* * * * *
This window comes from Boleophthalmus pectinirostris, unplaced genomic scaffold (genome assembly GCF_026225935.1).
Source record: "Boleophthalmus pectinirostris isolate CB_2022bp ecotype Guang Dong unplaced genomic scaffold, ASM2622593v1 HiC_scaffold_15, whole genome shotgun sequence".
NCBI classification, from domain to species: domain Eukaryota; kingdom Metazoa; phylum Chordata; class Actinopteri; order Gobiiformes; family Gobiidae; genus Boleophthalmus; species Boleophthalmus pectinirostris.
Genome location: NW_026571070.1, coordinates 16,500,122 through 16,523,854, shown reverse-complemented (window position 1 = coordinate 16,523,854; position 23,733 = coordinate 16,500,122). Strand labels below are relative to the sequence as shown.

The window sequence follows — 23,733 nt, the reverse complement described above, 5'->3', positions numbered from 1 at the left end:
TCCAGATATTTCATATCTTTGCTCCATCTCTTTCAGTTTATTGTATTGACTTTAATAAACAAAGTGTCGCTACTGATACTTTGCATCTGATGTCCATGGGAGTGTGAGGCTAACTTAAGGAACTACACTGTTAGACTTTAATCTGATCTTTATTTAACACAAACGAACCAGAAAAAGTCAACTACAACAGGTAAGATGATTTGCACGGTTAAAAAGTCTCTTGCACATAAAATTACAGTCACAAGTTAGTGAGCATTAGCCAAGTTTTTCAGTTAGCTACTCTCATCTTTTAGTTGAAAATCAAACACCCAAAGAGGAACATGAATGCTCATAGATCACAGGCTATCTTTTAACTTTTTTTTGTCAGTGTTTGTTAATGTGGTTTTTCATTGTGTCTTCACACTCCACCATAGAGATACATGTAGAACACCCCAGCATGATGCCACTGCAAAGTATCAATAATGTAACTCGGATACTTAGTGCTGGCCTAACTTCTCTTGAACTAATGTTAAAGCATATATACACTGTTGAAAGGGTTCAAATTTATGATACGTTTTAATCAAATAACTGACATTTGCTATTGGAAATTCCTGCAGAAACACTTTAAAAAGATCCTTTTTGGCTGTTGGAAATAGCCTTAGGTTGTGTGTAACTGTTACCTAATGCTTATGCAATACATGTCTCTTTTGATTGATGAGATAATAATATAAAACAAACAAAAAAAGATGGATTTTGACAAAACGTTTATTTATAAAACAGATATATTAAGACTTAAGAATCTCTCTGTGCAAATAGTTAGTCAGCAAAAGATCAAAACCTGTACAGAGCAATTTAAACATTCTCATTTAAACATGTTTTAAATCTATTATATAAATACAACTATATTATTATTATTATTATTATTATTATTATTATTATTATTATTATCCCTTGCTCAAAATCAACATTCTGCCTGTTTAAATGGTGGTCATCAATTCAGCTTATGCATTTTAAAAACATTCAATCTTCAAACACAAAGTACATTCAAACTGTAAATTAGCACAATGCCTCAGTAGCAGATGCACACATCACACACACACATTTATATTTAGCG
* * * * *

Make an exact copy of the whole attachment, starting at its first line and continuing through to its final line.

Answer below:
This window comes from Boleophthalmus pectinirostris, unplaced genomic scaffold (genome assembly GCF_026225935.1).
Source record: "Boleophthalmus pectinirostris isolate CB_2022bp ecotype Guang Dong unplaced genomic scaffold, ASM2622593v1 HiC_scaffold_15, whole genome shotgun sequence".
NCBI classification, from domain to species: domain Eukaryota; kingdom Metazoa; phylum Chordata; class Actinopteri; order Gobiiformes; family Gobiidae; genus Boleophthalmus; species Boleophthalmus pectinirostris.
Genome location: NW_026571070.1, coordinates 16,500,122 through 16,523,854, shown reverse-complemented (window position 1 = coordinate 16,523,854; position 23,733 = coordinate 16,500,122). Strand labels below are relative to the sequence as shown.

The window sequence follows — 23,733 nt, the reverse complement described above, 5'->3', positions numbered from 1 at the left end:
TCCAGATATTTCATATCTTTGCTCCATCTCTTTCAGTTTATTGTATTGACTTTAATAAACAAAGTGTCGCTACTGATACTTTGCATCTGATGTCCATGGGAGTGTGAGGCTAACTTAAGGAACTACACTGTTAGACTTTAATCTGATCTTTATTTAACACAAACGAACCAGAAAAAGTCAACTACAACAGGTAAGATGATTTGCACGGTTAAAAAGTCTCTTGCACATAAAATTACAGTCACAAGTTAGTGAGCATTAGCCAAGTTTTTCAGTTAGCTACTCTCATCTTTTAGTTGAAAATCAAACACCCAAAGAGGAACATGAATGCTCATAGATCACAGGCTATCTTTTAACTTTTTTTTGTCAGTGTTTGTTAATGTGGTTTTTCATTGTGTCTTCACACTCCACCATAGAGATACATGTAGAACACCCCAGCATGATGCCACTGCAAAGTATCAATAATGTAACTCGGATACTTAGTGCTGGCCTAACTTCTCTTGAACTAATGTTAAAGCATATATACACTGTTGAAAGGGTTCAAATTTATGATACGTTTTAATCAAATAACTGACATTTGCTATTGGAAATTCCTGCAGAAACACTTTAAAAAGATCCTTTTTGGCTGTTGGAAATAGCCTTAGGTTGTGTGTAACTGTTACCTAATGCTTATGCAATACATGTCTCTTTTGATTGATGAGATAATAATATAAAACAAACAAAAAAAGATGGATTTTGACAAAACGTTTATTTATAAAACAGATATATTAAGACTTAAGAATCTCTCTGTGCAAATAGTTAGTCAGCAAAAGATCAAAACCTGTACAGAGCAATTTAAACATTCTCATTTAAACATGTTTTAAATCTATTATATAAATACAACTATATTATTATTATTATTATTATTATTATTATTATTATTATTATTATCCCTTGCTCAAAATCAACATTCTGCCTGTTTAAATGGTGGTCATCAATTCAGCTTATGCATTTTAAAAACATTCAATCTTCAAACACAAAGTACATTCAAACTGTAAATTAGCACAATGCCTCAGTAGCAGATGCACACATCACACACACACATTTATATTTAGCG